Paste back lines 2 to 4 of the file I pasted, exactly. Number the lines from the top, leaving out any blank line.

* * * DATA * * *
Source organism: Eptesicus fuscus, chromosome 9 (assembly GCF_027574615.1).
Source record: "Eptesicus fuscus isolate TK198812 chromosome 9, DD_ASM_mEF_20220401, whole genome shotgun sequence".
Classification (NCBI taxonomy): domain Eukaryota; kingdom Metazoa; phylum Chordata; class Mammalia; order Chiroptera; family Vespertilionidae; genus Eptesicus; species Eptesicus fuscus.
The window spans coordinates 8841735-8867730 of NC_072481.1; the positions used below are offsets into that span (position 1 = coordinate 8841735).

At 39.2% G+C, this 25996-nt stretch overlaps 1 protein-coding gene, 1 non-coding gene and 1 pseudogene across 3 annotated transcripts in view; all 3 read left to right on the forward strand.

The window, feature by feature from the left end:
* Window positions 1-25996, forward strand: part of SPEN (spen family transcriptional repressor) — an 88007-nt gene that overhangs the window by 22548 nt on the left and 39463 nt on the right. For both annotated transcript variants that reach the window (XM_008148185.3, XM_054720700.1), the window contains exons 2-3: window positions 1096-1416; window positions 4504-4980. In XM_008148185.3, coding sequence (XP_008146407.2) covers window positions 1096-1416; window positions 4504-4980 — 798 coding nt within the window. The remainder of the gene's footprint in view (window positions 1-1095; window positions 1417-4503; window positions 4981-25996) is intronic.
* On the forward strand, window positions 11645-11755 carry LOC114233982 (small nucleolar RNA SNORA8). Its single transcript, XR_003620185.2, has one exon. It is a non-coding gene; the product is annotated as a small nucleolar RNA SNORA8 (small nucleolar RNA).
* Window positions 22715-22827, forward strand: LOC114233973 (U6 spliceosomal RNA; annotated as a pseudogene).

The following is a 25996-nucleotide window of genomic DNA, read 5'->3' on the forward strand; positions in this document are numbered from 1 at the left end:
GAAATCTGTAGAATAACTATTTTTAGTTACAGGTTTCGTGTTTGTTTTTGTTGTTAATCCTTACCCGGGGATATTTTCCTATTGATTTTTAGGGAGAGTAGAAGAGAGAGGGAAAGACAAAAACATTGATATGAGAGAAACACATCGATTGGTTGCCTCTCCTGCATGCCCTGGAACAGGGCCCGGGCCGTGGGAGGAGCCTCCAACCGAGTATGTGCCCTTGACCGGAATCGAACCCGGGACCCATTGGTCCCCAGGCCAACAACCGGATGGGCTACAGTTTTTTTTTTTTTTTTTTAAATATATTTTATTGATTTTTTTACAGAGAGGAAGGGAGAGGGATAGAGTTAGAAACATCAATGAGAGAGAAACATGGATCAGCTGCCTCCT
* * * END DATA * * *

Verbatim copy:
Source record: "Eptesicus fuscus isolate TK198812 chromosome 9, DD_ASM_mEF_20220401, whole genome shotgun sequence".
Classification (NCBI taxonomy): domain Eukaryota; kingdom Metazoa; phylum Chordata; class Mammalia; order Chiroptera; family Vespertilionidae; genus Eptesicus; species Eptesicus fuscus.
The window spans coordinates 8841735-8867730 of NC_072481.1; the positions used below are offsets into that span (position 1 = coordinate 8841735).